3 herbs for your next spicy dish

Oregano ‘Hot and spicy’ has chilli-flavoured leaves that add a fiery edge to a dish. Use it as a substitute for chillies if you don’t like too much heat. Because of its high oil content oregano ‘Hot and Spicy’ dries well and has an even stronger flavour. Use half the amount of dried oregano to fresh.
To grow: This low-growing bushy perennial (20cm high and wide) performs well in pots or in a sunny part of the food garden. Pick fresh leaves all year-round, as the plant is frost hardy. Plant it as a companion with broccoli, cabbage, cauliflower, cucumber and peppers. The aromatic leaves act as a pest repellent.
Lemongrass (Cymbopogon citratus) has a strong scent and flavour that pairs well with garlic, fresh chillies and coriander, all stalwarts of Thai cuisine. It also adds a lemony lift to stir-fries, marinades, curries or other fish, chicken and pork dishes. Harvest by cutting off the stalk off at ground level, slice off the lower, broader part and remove the tough outer leaves so that the yellow inner section remains. Chop that section into smaller pieces and bruise to release the lemon flavour. Add these during cooking but remove them before serving. The inner stalk can also be finely chopped or blitzed in a food processor and added to the dish.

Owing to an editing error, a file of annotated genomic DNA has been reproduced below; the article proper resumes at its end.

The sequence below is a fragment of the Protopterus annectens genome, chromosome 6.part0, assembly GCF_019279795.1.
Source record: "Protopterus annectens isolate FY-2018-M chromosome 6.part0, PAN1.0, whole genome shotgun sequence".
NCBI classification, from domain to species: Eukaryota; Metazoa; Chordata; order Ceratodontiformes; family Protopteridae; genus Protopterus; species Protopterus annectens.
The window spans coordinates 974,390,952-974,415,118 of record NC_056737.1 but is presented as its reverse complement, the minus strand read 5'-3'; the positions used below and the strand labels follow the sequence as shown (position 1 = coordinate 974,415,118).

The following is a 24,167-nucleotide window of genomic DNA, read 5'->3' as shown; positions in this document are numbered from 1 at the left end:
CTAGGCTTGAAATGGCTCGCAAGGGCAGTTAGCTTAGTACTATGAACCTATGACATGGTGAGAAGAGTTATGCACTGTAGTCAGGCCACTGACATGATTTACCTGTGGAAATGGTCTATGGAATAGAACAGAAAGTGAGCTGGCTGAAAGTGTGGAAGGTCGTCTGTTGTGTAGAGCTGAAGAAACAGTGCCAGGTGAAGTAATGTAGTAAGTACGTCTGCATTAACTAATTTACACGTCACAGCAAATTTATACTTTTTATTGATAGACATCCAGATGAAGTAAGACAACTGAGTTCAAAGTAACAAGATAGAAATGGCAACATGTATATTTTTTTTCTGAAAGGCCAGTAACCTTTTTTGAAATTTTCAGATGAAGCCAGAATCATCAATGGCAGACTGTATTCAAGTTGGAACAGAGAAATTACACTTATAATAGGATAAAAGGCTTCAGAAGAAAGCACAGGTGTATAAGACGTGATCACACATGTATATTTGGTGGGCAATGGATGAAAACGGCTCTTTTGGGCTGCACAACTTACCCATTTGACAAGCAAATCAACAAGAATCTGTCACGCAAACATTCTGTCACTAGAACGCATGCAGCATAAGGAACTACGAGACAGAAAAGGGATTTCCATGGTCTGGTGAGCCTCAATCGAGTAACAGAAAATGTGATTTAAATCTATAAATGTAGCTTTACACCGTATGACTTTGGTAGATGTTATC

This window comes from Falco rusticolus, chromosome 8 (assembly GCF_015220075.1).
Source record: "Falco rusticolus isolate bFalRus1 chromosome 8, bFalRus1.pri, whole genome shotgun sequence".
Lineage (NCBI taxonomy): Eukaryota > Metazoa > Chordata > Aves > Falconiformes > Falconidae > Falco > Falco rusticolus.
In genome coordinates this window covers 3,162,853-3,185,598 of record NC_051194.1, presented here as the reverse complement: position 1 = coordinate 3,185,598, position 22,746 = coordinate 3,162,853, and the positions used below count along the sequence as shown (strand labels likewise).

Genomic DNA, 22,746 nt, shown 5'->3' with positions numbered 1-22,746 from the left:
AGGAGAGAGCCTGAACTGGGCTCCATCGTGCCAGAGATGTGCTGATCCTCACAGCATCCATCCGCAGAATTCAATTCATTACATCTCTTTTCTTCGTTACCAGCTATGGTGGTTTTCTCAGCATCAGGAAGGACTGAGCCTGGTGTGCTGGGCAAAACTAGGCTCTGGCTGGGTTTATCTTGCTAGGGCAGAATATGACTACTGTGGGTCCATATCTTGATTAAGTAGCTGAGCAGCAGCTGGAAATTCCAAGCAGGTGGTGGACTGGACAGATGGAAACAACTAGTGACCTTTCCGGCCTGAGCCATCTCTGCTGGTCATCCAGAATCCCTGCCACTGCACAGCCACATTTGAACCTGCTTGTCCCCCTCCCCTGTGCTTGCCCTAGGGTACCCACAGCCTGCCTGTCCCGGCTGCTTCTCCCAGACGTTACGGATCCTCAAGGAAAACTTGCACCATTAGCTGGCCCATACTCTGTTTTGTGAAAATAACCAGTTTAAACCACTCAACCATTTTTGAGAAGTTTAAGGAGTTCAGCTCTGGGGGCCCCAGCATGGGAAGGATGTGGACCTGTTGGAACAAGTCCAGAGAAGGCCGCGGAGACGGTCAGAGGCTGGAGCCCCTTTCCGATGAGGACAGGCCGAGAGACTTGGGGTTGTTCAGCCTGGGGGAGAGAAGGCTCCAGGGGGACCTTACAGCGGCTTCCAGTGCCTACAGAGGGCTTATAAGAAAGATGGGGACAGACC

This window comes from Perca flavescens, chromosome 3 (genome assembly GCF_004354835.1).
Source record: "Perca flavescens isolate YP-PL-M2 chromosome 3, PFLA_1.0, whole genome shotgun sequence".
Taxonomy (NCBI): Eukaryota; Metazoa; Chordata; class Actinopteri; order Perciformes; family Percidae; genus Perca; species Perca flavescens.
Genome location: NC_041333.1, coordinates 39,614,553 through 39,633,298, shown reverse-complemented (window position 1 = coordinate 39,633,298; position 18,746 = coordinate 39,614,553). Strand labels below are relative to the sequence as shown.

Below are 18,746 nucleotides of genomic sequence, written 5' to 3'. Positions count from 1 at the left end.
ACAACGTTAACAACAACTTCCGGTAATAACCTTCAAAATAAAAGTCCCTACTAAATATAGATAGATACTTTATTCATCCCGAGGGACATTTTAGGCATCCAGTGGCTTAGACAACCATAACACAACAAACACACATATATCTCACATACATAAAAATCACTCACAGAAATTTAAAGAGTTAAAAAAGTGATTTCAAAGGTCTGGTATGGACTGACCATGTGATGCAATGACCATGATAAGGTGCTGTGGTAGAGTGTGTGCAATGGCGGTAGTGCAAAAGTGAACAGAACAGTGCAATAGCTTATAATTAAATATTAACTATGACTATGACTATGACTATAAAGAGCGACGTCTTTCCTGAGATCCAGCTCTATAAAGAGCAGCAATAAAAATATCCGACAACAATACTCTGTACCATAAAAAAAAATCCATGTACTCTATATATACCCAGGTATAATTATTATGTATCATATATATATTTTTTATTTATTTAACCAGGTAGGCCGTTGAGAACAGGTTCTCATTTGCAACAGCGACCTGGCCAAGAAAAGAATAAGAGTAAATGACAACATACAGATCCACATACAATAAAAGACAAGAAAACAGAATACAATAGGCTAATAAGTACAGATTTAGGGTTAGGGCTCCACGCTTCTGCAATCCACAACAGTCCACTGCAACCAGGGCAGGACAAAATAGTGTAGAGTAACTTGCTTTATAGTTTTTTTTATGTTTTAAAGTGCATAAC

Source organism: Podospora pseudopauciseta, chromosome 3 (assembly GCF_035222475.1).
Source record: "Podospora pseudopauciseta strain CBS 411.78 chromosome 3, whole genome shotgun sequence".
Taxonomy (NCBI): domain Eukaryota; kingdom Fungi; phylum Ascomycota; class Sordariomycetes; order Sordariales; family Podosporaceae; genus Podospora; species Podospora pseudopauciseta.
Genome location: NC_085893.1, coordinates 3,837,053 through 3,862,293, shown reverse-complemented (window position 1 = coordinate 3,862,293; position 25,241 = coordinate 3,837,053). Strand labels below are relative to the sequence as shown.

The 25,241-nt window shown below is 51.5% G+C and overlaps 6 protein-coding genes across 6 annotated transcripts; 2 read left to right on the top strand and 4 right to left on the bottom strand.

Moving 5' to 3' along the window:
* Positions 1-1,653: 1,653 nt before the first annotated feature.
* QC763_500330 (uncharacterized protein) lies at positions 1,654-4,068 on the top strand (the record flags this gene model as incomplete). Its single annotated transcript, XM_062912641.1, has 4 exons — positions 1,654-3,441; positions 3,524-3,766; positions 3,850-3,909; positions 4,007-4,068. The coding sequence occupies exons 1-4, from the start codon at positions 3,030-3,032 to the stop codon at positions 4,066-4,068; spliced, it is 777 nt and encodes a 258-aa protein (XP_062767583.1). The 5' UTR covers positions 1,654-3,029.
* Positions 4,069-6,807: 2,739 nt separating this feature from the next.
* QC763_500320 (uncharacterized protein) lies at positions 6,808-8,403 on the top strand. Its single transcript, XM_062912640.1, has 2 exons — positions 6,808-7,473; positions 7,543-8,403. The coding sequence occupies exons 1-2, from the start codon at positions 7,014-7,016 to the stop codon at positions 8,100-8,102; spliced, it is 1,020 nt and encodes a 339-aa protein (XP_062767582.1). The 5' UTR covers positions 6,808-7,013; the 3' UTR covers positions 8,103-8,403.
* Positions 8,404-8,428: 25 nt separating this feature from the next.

To grow: Lemongrass is a clump-forming perennial grass that grows up to 1.5m high and 80cm wide. Plant it in full sun, in well-composted soil and in a protected area of the garden. Water regularly in summer. It is frost sensitive and should be cut back in spring to encourage new shoots.
Chillies are generally grown as summer annuals, but they bear fruit prolifically, which can be dried (best for red curry paste), frozen, pickled or made into a hot sauce, for use year-round. Chillies vary in heat from mild to ferociously hot. Varieties to look out for are jalapeño (medium heat), serrano, cherry bomb, bird’s eye, cayenne (hot), and habanero and thai dragon (very hot).
To grow: Plant chillies in fertile soil that drains well. Morning sun and afternoon shade is ideal. Plants also grow well in pots but should be watered daily in summer. Plants need regular watering. If they dry out they will drop their flowers. Feed with a liquid fertiliser once a month.

The Gardener